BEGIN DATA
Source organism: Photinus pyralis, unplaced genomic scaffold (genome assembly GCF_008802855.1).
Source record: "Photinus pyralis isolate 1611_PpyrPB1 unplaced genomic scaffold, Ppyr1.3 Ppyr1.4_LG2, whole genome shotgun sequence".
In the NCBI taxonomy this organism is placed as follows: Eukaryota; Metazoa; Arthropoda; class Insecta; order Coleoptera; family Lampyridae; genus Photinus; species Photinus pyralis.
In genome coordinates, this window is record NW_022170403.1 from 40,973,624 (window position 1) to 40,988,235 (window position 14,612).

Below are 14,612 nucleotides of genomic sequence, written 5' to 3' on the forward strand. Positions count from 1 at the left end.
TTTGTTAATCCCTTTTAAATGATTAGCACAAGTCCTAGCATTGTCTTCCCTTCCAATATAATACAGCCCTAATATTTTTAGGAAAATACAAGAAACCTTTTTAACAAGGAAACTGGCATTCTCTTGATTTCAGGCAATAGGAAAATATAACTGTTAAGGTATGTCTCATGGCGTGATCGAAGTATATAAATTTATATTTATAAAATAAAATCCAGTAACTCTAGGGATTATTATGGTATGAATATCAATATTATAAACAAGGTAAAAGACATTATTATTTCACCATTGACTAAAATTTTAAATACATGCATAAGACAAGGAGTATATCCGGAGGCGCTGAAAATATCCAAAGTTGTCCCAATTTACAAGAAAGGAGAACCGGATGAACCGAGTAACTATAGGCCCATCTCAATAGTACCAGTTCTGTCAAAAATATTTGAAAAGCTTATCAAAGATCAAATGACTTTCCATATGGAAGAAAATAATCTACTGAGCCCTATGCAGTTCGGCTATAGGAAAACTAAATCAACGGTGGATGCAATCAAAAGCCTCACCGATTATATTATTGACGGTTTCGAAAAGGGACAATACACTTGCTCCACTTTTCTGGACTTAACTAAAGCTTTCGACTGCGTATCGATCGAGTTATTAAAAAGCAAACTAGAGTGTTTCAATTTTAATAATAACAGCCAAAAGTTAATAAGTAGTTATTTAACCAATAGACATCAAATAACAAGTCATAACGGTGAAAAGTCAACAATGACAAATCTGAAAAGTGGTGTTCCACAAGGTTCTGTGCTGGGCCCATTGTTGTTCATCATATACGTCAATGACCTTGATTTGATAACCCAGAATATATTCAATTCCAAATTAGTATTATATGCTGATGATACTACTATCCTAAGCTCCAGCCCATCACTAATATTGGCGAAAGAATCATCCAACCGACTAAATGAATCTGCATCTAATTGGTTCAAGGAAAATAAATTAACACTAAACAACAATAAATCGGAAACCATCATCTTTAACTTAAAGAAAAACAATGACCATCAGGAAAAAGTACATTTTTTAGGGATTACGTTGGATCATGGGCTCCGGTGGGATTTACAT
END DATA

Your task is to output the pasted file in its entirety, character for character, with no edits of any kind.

Source organism: Photinus pyralis, unplaced genomic scaffold (genome assembly GCF_008802855.1).
Source record: "Photinus pyralis isolate 1611_PpyrPB1 unplaced genomic scaffold, Ppyr1.3 Ppyr1.4_LG2, whole genome shotgun sequence".
In the NCBI taxonomy this organism is placed as follows: Eukaryota; Metazoa; Arthropoda; class Insecta; order Coleoptera; family Lampyridae; genus Photinus; species Photinus pyralis.
In genome coordinates, this window is record NW_022170403.1 from 40,973,624 (window position 1) to 40,988,235 (window position 14,612).

Below are 14,612 nucleotides of genomic sequence, written 5' to 3' on the forward strand. Positions count from 1 at the left end.
TTTGTTAATCCCTTTTAAATGATTAGCACAAGTCCTAGCATTGTCTTCCCTTCCAATATAATACAGCCCTAATATTTTTAGGAAAATACAAGAAACCTTTTTAACAAGGAAACTGGCATTCTCTTGATTTCAGGCAATAGGAAAATATAACTGTTAAGGTATGTCTCATGGCGTGATCGAAGTATATAAATTTATATTTATAAAATAAAATCCAGTAACTCTAGGGATTATTATGGTATGAATATCAATATTATAAACAAGGTAAAAGACATTATTATTTCACCATTGACTAAAATTTTAAATACATGCATAAGACAAGGAGTATATCCGGAGGCGCTGAAAATATCCAAAGTTGTCCCAATTTACAAGAAAGGAGAACCGGATGAACCGAGTAACTATAGGCCCATCTCAATAGTACCAGTTCTGTCAAAAATATTTGAAAAGCTTATCAAAGATCAAATGACTTTCCATATGGAAGAAAATAATCTACTGAGCCCTATGCAGTTCGGCTATAGGAAAACTAAATCAACGGTGGATGCAATCAAAAGCCTCACCGATTATATTATTGACGGTTTCGAAAAGGGACAATACACTTGCTCCACTTTTCTGGACTTAACTAAAGCTTTCGACTGCGTATCGATCGAGTTATTAAAAAGCAAACTAGAGTGTTTCAATTTTAATAATAACAGCCAAAAGTTAATAAGTAGTTATTTAACCAATAGACATCAAATAACAAGTCATAACGGTGAAAAGTCAACAATGACAAATCTGAAAAGTGGTGTTCCACAAGGTTCTGTGCTGGGCCCATTGTTGTTCATCATATACGTCAATGACCTTGATTTGATAACCCAGAATATATTCAATTCCAAATTAGTATTATATGCTGATGATACTACTATCCTAAGCTCCAGCCCATCACTAATATTGGCGAAAGAATCATCCAACCGACTAAATGAATCTGCATCTAATTGGTTCAAGGAAAATAAATTAACACTAAACAACAATAAATCGGAAACCATCATCTTTAACTTAAAGAAAAACAATGACCATCAGGAAAAAGTACATTTTTTAGGGATTACGTTGGATCATGGGCTCCGGTGGGATTTACAT